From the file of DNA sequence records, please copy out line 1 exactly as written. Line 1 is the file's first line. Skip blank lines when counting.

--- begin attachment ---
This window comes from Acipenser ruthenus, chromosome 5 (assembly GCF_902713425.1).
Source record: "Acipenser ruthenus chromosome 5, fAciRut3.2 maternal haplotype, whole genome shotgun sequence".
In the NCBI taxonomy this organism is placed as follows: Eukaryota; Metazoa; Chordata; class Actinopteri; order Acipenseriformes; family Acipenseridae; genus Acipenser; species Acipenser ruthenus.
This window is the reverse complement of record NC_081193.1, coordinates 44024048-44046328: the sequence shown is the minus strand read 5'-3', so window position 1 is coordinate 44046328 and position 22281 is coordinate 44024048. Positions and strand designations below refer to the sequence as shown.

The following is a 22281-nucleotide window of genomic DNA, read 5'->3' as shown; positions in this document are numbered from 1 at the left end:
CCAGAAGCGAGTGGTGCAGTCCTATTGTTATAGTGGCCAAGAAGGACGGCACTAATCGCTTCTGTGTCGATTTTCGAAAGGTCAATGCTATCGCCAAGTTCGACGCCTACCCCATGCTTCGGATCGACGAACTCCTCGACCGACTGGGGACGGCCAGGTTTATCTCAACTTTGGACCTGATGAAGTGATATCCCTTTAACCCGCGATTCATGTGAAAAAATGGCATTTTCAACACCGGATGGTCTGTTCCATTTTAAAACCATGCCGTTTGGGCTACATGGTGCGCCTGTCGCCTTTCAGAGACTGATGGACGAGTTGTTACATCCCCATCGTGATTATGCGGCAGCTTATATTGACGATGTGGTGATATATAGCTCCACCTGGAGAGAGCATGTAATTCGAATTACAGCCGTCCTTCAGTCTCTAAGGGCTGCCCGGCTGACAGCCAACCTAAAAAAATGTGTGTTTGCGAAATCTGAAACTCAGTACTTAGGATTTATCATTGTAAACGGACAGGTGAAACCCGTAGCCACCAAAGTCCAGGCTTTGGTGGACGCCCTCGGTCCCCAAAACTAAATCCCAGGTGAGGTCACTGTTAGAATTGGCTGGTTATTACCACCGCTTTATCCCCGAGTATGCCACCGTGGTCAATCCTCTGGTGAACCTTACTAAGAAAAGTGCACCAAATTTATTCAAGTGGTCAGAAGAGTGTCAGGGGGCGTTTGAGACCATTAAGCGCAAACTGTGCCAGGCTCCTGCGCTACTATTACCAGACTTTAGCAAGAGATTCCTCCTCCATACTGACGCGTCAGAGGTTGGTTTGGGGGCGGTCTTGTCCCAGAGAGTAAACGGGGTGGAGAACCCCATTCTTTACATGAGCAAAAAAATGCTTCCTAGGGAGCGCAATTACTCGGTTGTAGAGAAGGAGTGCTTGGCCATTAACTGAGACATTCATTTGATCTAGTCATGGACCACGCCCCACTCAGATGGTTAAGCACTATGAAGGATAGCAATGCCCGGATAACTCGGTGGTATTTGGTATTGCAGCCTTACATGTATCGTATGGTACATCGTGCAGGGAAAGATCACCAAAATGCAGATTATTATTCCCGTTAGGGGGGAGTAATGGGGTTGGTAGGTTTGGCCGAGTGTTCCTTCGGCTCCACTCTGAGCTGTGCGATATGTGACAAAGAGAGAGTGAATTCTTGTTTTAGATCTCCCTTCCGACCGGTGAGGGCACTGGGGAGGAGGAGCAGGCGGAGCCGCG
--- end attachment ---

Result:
This window comes from Acipenser ruthenus, chromosome 5 (assembly GCF_902713425.1).